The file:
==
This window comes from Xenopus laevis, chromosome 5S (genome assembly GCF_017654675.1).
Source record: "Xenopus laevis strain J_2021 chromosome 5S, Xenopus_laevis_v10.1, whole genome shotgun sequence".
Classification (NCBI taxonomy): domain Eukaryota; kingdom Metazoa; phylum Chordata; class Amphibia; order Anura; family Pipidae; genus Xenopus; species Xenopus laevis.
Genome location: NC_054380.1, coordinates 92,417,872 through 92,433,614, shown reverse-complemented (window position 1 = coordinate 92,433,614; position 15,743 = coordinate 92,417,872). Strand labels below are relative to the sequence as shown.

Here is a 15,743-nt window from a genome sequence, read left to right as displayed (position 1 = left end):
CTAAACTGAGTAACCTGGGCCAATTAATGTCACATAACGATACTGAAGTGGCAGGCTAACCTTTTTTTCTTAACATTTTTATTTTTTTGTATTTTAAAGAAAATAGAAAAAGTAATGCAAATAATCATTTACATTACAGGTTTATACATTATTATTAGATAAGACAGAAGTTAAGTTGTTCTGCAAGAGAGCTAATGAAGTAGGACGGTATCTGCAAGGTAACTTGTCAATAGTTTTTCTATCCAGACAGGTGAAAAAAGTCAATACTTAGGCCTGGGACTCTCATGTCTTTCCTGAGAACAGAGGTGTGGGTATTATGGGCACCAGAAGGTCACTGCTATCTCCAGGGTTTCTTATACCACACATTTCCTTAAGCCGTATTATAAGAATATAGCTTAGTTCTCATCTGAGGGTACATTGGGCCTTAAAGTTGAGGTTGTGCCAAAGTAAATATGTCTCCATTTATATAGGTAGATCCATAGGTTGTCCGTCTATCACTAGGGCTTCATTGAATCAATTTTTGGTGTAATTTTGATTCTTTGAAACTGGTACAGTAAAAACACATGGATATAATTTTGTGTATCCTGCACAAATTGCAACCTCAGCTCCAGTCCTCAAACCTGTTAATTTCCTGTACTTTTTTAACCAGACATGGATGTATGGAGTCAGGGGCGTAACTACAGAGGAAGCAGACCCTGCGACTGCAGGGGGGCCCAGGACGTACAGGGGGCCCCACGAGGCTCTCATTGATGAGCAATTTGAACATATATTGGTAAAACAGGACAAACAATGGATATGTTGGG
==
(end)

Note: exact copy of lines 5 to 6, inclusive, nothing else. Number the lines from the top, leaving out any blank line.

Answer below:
Here is a 15,743-nt window from a genome sequence, read left to right as displayed (position 1 = left end):
CTAAACTGAGTAACCTGGGCCAATTAATGTCACATAACGATACTGAAGTGGCAGGCTAACCTTTTTTTCTTAACATTTTTATTTTTTTGTATTTTAAAGAAAATAGAAAAAGTAATGCAAATAATCATTTACATTACAGGTTTATACATTATTATTAGATAAGACAGAAGTTAAGTTGTTCTGCAAGAGAGCTAATGAAGTAGGACGGTATCTGCAAGGTAACTTGTCAATAGTTTTTCTATCCAGACAGGTGAAAAAAGTCAATACTTAGGCCTGGGACTCTCATGTCTTTCCTGAGAACAGAGGTGTGGGTATTATGGGCACCAGAAGGTCACTGCTATCTCCAGGGTTTCTTATACCACACATTTCCTTAAGCCGTATTATAAGAATATAGCTTAGTTCTCATCTGAGGGTACATTGGGCCTTAAAGTTGAGGTTGTGCCAAAGTAAATATGTCTCCATTTATATAGGTAGATCCATAGGTTGTCCGTCTATCACTAGGGCTTCATTGAATCAATTTTTGGTGTAATTTTGATTCTTTGAAACTGGTACAGTAAAAACACATGGATATAATTTTGTGTATCCTGCACAAATTGCAACCTCAGCTCCAGTCCTCAAACCTGTTAATTTCCTGTACTTTTTTAACCAGACATGGATGTATGGAGTCAGGGGCGTAACTACAGAGGAAGCAGACCCTGCGACTGCAGGGGGGCCCAGGACGTACAGGGGGCCCCACGAGGCTCTCATTGATGAGCAATTTGAACATATATTGGTAAAACAGGACAAACAATGGATATGTTGGG